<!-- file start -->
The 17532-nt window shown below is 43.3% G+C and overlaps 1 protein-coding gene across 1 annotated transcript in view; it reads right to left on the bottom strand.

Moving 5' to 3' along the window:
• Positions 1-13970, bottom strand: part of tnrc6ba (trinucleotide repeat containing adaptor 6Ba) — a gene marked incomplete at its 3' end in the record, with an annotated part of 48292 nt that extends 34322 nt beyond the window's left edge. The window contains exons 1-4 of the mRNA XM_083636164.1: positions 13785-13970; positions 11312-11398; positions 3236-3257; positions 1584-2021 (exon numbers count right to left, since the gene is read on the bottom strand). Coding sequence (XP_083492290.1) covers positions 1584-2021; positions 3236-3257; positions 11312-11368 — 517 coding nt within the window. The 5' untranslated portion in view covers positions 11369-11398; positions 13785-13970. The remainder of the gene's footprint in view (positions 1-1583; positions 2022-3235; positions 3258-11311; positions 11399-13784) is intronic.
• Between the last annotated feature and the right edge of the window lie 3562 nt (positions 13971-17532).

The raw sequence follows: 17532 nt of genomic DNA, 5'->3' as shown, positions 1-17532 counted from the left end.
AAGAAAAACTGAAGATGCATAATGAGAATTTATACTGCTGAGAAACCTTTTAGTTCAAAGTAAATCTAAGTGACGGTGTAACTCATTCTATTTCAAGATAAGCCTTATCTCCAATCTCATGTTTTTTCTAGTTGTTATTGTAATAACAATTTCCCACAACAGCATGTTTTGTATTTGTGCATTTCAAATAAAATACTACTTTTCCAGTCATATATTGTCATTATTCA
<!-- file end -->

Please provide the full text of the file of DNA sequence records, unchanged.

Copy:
The 17532-nt window shown below is 43.3% G+C and overlaps 1 protein-coding gene across 1 annotated transcript in view; it reads right to left on the bottom strand.

Moving 5' to 3' along the window:
• Positions 1-13970, bottom strand: part of tnrc6ba (trinucleotide repeat containing adaptor 6Ba) — a gene marked incomplete at its 3' end in the record, with an annotated part of 48292 nt that extends 34322 nt beyond the window's left edge. The window contains exons 1-4 of the mRNA XM_083636164.1: positions 13785-13970; positions 11312-11398; positions 3236-3257; positions 1584-2021 (exon numbers count right to left, since the gene is read on the bottom strand). Coding sequence (XP_083492290.1) covers positions 1584-2021; positions 3236-3257; positions 11312-11368 — 517 coding nt within the window. The 5' untranslated portion in view covers positions 11369-11398; positions 13785-13970. The remainder of the gene's footprint in view (positions 1-1583; positions 2022-3235; positions 3258-11311; positions 11399-13784) is intronic.
• Between the last annotated feature and the right edge of the window lie 3562 nt (positions 13971-17532).

The raw sequence follows: 17532 nt of genomic DNA, 5'->3' as shown, positions 1-17532 counted from the left end.
AAGAAAAACTGAAGATGCATAATGAGAATTTATACTGCTGAGAAACCTTTTAGTTCAAAGTAAATCTAAGTGACGGTGTAACTCATTCTATTTCAAGATAAGCCTTATCTCCAATCTCATGTTTTTTCTAGTTGTTATTGTAATAACAATTTCCCACAACAGCATGTTTTGTATTTGTGCATTTCAAATAAAATACTACTTTTCCAGTCATATATTGTCATTATTCA